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Posts tagged ‘Emotional Intelligence’

extrovert – introvert

Silence is lyrical. Silence is energy. Silence is time: The space of time between the pulling back of the arrow in the bow and its release.

Or …

Teams are fun. Meetings and parties are energy. People are motion: The speeding motion between the arrow’s release and the explosive arrival at the target.

Not long ago in a hiring discussion, I overheard someone proclaim, “Of course the person we hire needs to be an extrovert.” I cringed. On the Myers-Briggs introvert – extrovert scale, I fall slightly toward the introvert side. Surprised? You’ll find me leading organization processes, delivering training, and speaking publicly.

The confusion arises from a misunderstanding of the scale. In the original Myers-Briggs’ definition, the introvert and extrovert get their energy from different places. Extroverts are energized by the outer world of people and action. Introverts gain energy from an inner world of ideas and concepts. The scale has nothing to do with whether people get along with others, are confident public speakers, or provide good leadership.

The fact that different types of experiences energize people is not a sound hiring metric. Opportunities and challenges exist across the extrovert – introvert scale. For example, research with groups at the University of California, Santa Cruz demonstrated that while extroverts talked more in the groups, they had a wide-range of topics and were “light-hearted.” The introverts talked less and focused on one or two  serious topics. The extroverts appreciated feeling understood by having someone actively listening. The introverts appreciated the relaxed ease of the conversation (Quiet, p. 238-239).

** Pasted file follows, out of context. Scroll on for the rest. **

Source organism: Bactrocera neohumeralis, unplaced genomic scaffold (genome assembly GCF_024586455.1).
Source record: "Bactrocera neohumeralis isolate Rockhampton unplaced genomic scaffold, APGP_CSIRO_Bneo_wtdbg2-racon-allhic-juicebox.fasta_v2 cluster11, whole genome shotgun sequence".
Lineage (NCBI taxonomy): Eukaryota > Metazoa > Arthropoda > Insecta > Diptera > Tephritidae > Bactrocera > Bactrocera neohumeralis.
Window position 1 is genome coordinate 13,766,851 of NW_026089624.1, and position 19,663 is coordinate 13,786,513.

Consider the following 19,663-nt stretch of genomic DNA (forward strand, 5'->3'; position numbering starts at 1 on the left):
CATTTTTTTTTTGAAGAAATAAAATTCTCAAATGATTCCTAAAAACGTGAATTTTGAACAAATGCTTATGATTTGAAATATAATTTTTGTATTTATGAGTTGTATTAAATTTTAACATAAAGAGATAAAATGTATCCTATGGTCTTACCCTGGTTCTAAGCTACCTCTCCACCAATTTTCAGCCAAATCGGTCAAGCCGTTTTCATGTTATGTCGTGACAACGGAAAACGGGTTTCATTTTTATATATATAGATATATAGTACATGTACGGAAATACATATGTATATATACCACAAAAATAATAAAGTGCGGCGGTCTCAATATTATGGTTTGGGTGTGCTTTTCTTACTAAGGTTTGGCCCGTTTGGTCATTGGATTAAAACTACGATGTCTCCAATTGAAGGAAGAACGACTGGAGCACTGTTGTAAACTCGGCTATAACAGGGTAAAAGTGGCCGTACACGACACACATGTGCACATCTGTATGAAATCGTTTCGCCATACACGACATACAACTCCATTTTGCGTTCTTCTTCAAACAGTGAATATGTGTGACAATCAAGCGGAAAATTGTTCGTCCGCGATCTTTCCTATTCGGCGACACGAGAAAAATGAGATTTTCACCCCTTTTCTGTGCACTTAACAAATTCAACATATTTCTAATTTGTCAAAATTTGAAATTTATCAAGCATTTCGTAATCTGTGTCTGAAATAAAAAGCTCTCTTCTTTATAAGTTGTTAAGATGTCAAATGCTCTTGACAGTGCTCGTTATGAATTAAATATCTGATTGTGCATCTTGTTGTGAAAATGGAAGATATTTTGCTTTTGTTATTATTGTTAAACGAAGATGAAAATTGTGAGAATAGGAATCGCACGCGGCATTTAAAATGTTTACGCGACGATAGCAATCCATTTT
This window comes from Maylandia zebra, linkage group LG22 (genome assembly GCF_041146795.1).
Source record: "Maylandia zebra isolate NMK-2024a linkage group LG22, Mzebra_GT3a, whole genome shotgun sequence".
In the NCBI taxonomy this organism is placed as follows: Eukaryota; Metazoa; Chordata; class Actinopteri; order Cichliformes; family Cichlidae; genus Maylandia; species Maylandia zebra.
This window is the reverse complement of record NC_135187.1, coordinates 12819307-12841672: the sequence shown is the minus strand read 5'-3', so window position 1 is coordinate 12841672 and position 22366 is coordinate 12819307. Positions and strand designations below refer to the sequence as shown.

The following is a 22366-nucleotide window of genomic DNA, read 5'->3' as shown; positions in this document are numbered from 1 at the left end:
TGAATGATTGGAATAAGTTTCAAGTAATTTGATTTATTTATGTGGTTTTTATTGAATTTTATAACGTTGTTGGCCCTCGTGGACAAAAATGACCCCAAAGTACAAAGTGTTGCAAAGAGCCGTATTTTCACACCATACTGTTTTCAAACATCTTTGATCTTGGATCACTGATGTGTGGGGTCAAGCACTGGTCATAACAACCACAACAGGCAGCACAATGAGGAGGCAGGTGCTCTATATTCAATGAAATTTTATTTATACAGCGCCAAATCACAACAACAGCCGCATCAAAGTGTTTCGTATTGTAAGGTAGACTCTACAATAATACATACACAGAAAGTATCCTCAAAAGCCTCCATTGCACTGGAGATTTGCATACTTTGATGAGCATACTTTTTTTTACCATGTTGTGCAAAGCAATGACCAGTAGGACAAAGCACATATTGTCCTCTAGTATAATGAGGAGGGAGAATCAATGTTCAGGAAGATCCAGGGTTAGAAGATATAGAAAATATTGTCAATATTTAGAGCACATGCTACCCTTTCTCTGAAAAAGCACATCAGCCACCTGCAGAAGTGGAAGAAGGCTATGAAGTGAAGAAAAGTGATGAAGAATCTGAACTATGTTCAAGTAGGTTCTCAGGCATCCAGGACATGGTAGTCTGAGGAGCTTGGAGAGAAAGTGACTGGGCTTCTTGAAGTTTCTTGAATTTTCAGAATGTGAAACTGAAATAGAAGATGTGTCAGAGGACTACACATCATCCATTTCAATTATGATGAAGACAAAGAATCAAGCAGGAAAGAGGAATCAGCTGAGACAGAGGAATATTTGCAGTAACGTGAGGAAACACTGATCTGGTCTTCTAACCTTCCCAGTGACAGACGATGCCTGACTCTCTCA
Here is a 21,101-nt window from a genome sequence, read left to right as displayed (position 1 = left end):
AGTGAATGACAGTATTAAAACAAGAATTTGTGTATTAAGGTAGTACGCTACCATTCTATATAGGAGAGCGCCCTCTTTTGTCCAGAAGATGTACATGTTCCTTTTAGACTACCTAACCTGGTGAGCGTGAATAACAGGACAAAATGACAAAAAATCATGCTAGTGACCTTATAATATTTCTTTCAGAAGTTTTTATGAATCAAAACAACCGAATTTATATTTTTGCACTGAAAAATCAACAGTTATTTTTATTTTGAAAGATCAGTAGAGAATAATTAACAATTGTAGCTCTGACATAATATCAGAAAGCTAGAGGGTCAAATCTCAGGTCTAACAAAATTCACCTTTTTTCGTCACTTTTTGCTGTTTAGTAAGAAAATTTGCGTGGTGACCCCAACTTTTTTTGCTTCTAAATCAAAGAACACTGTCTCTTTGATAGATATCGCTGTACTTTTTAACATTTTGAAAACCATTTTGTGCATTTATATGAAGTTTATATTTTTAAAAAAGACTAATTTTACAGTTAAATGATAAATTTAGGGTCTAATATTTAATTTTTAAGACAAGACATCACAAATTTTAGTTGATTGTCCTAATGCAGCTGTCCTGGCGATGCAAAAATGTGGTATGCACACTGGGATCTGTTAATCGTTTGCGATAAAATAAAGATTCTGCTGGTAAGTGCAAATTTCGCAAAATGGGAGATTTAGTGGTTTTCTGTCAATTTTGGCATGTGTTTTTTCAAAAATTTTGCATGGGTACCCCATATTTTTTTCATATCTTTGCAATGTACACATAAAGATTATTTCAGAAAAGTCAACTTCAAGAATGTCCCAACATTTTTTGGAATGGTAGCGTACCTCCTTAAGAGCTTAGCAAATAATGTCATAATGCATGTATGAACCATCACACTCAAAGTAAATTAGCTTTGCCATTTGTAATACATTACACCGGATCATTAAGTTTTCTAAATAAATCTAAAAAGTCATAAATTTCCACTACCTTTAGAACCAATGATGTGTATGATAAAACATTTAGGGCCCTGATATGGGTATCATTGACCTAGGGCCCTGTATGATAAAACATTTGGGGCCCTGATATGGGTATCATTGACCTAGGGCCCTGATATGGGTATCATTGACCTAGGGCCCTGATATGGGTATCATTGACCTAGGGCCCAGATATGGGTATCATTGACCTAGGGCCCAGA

Susan Cain’s Quiet: The Power of Introverts in a World that Can’t Stop Talking describes the value of extroverts and introverts in organizations.  She offers ideas about using the strengths of both sides of the scale to build organizational effectiveness. Wherever you fall on the introvert – extrovert scale, one key is tuning into the energy of those around you. Adjust your communication patterns to meet them in their comfort zone and invite them into the conversation.

How does your organization work to embrace the strengths of extroverts and introverts? What does your preference on the scale mean in your life?

Susan Cain’s blog: The Power of Introverts
Susan Cain’s book: Quiet: The Power of Introverts in a World that Can’t Stop Talking